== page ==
the party of adventurers appear, there are strange magics
around (due to the wizard) as well as new monsters that feed
on the residue of the wizard's magic.
Anything that adjusts and changes the overall ecosystem of
an area helps to alter things, creates a new history since
the ecological event has occurred, and transplants new
inhabitance into the area with new types of goodies.
Cheaters can crush an entire gaming group if it gets out of
hand (or if cheating catches on as an accepted behavior). If
the game master has already stated the cheating policy for
the game ahead of time, and it's still happening, drastic
action may be needed to nip it in the bud.
If the cheater is ruining the game for the game master and
players, the GM may need to take action and improvise by
saying to all players at once:
"It's hard to start the game out this way today, but it's
been brought to my attention by another player that there
could be cheating happening among us. I'm not one to put
blame on anyone and I still don't suspect it. Although I
hope no one is cheating, I would like to give you some
examples of how one might be cheating (listed out).
Ultimately, cheating ruins the fun and storylines for me and
for everyone playing in the interactive story. I do not give
the NPCs an extra advantage and I attempt to be as fair as
possible so we can have the best experience possible. I know
all of you are upstanding, decent people. It's still unclear
if cheating is happening outright.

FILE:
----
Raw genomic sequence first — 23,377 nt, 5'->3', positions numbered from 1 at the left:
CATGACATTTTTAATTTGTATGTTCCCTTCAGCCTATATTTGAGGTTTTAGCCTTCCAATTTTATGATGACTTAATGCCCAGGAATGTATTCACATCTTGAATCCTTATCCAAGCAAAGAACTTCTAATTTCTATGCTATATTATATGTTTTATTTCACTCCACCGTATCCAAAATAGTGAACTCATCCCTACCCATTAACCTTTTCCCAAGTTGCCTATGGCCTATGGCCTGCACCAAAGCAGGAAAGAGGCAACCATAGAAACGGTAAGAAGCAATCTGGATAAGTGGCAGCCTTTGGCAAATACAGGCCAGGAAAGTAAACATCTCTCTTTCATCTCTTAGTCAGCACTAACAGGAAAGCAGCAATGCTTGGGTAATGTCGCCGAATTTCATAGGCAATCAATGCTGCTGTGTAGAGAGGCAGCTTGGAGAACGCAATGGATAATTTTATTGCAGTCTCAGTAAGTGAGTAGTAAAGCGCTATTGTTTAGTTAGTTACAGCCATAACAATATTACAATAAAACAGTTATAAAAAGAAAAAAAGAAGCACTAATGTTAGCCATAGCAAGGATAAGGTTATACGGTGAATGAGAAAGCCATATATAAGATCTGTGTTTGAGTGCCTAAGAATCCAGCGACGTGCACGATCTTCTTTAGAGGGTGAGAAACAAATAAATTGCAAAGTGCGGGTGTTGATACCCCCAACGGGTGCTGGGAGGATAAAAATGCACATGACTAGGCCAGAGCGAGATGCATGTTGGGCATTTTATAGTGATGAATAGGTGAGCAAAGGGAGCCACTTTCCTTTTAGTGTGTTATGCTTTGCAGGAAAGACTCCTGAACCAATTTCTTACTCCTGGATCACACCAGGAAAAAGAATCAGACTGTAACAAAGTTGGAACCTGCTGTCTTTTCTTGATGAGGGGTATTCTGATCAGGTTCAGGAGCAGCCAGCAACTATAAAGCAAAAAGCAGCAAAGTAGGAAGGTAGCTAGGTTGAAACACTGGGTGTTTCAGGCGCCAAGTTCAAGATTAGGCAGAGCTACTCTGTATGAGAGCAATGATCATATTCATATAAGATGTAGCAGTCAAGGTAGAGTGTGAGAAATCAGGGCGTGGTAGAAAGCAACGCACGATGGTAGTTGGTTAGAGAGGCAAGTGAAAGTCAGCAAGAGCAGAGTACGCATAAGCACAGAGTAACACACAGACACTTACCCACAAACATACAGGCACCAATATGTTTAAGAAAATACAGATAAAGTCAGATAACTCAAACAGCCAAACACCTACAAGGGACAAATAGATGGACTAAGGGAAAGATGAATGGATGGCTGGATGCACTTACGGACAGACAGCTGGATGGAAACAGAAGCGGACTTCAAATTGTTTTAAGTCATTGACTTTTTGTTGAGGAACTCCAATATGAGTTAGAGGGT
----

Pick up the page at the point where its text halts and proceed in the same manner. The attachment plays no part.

It's a common temptation to fudge a little or cheat in
situations that really count. If the habit is not contained
early on, the behavior can get worse, which is something to
If the cheating continues, the GM may need to eradicate the
problem with a direct warning, and maybe even a real
suspension or dismissal of the player. Sometimes it cannot
be avoided, depending on the maturity level of the player.
* * *
I encourage you to come up with your own anti-cheater
methods. This article I wrote may seem harsh, but if you let
your players cheat it will only get worse in the future. Not
only will you lose control of the game's balance, you will
ultimately look back on those adventures as being second-
rate. Do not allow anyone to downgrade your campaign into a
hollow, sugar-coated, meaningless experience.
If I was a player and knew another player was cheating (and
the game was going well), I'd feel like I was spending time
with people who have issues and are immature. As a result,
if I saw it on a constant basis, I'd probably confront that
person alone and ask, "come on, what's up?" and explain to
him why it undermines the fun. If the GM allowed it too, I
know I'd bail and find a different group due to the
The aspects of cheating in video games is an interesting
analogy to the role-player. If a video game designer allows
the player to get through every level without any difficulty
for the player, then the player wouldn't enjoy himself and
never go out to spend the $49. Games made without challenges
are not really games, but more like mindless activities.
Game masters can explain to their players that players who
enable the cheats in a video game right when they buy it are